According to NASA Earth Observatory, India burns approximately 80 lakh tonne of stubble every year. We really need to introspect the reason for such mismanagement of resources. While we pay huge amounts in the name of concessions and waivers to bailout the farmers, why don’t we invest in the available technologies to safeguard the environment and improve the income of languishing farming sector?

Most of the farmers are unaware of the income potential of the bio-mass and probably it is out of sheer ignorance that instead of earning an extra buck by selling the stubble they end up paying price in terms of penalty for burning the stubble.

Talking to Tehelka, Nambi Appadurai, Director, (Climate Resilence Practice) World Resources Institute (WRI India) told that with the help of new innovative technologies, the rich biomass can be converted into many products like cardboard, animal feed, packing material and of course, fuel for power generation.

He added that National Policy on Crop Residue Management 2014-15 has not been effectively implemented. We need to work in the direction of spreading awareness among farmers about the policies framed for their benefits.

Though 4th generation technology solutions are available but in case of bio mass the lack of uniformity in the distribution of biomass and logistics play a crucial role. A good monitoring system is required for the success of applying technology in adding economic cost to the crop residue.

The states of Punjab and Haryana have been making efforts to incorporate private players to consume biomass for power generation. But there has been a mixed outcome. The high cost of collection of biomass from the farm-gate, transportation and storage undermined the profitability for some of the entities.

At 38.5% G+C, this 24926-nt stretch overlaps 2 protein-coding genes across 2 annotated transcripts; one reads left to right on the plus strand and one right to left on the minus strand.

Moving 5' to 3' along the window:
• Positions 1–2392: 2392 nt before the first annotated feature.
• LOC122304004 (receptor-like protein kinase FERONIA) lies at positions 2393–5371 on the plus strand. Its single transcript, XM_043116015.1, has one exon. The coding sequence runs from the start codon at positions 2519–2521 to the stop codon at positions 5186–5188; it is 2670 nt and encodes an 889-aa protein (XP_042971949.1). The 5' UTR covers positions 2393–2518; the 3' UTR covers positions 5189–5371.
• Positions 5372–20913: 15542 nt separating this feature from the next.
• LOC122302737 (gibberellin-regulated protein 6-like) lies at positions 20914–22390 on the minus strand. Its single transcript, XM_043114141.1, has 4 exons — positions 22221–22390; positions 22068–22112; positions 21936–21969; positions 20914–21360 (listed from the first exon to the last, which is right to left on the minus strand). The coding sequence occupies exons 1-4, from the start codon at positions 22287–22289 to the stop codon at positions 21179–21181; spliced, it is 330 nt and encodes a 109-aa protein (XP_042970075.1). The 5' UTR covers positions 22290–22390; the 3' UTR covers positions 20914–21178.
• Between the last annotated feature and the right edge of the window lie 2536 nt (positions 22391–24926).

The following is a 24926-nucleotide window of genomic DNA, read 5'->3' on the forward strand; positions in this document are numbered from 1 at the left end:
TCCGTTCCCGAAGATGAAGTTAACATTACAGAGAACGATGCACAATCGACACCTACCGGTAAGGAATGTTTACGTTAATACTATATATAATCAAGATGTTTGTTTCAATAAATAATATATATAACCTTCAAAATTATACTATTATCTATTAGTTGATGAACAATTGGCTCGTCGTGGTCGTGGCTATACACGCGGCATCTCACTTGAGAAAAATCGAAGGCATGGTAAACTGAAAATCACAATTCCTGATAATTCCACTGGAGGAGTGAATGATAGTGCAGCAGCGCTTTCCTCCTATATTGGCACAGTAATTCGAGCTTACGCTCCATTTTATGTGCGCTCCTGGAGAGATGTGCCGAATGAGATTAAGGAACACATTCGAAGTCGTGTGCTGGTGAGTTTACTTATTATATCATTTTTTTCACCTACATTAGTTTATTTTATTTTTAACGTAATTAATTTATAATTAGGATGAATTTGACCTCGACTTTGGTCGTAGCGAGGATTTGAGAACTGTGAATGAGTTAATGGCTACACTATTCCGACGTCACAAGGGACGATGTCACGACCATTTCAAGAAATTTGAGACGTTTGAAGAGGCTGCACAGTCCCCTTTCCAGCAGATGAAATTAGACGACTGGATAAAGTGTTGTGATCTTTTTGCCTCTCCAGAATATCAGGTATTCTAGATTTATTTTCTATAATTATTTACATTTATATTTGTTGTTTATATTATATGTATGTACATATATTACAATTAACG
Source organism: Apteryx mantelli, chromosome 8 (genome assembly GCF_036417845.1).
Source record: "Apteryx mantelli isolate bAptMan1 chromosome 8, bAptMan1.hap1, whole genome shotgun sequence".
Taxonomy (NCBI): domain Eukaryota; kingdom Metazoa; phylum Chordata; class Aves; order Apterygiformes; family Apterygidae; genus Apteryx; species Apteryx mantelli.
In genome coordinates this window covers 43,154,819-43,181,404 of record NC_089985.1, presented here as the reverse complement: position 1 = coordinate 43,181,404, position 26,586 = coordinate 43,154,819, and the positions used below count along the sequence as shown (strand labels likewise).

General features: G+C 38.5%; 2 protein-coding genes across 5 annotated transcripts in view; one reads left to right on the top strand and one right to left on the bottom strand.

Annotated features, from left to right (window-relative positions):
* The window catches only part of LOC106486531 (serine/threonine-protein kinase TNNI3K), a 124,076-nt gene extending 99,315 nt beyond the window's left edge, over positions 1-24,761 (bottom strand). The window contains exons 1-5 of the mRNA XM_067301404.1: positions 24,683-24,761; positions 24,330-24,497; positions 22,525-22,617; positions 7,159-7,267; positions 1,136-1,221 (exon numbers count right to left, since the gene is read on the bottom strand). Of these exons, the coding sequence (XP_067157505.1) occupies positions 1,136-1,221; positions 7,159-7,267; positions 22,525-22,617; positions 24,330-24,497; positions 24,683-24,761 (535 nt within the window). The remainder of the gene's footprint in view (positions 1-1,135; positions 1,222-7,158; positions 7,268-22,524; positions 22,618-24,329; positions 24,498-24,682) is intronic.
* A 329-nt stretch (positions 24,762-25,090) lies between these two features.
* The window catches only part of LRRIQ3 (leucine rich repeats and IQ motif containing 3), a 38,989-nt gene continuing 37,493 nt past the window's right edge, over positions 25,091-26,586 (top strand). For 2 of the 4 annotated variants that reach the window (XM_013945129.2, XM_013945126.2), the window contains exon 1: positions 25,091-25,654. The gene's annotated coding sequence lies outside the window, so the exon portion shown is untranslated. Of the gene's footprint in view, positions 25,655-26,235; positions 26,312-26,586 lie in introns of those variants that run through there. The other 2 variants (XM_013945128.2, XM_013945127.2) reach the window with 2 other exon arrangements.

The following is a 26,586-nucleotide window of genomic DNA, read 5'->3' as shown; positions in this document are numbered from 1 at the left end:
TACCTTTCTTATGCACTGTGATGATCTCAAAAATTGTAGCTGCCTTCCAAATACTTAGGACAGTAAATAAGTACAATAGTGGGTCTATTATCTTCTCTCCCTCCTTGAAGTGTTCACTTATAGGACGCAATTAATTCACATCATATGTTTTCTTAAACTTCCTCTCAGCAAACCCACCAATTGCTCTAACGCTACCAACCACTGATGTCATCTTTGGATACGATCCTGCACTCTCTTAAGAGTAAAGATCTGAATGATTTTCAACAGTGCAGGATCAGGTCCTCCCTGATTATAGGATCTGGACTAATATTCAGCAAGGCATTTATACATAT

The sources in Haryana government apprised that the cost of biomass for a farmer is about Rs 300 an acre. There is no dedicated market for sale and purchase of bio-mass. So farmers find it difficult to dispose off. Out of about 70 lakh tonne of bio mass, only 5 lakh tonne is utilized, rest is the burden on farmers. The large farmers can afford the machines but those who have limited means resort to burning. The government for instance, provides machine for wheat sowing ‘Happy Seeders’ at concession but that needs a tractor with higher horse power and this makes the benefit useless for the small landholders. The lacunae in policy implementation has made many targeted solutions a grain on exchequer.

Use of state-of-the-art technology is a must to make bio mass based power generation viable, says S P S Bakshi, plant head for Haryana at Sukhbir Agro Energy Limited. He told that they were using Denmark patented technology which has higher fixed cost but is profitable in the long run.  The company is running an 18 Mw biomass based power generation plant in district Ferozpur in Punjab, another of similar capacity is under test-run in Punjab. Two projects of 15 Mw each are underway in Haryana.

Farmers earn about Rs 1.30 per kilogram by selling the biomass, he added.

It is high time we contemplate over the sustainability of giving cash rewards to farmers for not nor burning stubble and subsidies on machinery for crop residue management. When our warehouses are overflowing with grains procured for food distribution and we the mulling of direct benefit transfer instead of food subsidy for PDS (Public Distribution System), shall we not spend the funds on evolving market for grains other than wheat and rice? This will not only save the smoke but also the depleting underground water table and deteriorating soil health, for which again, government spends large amount of funds.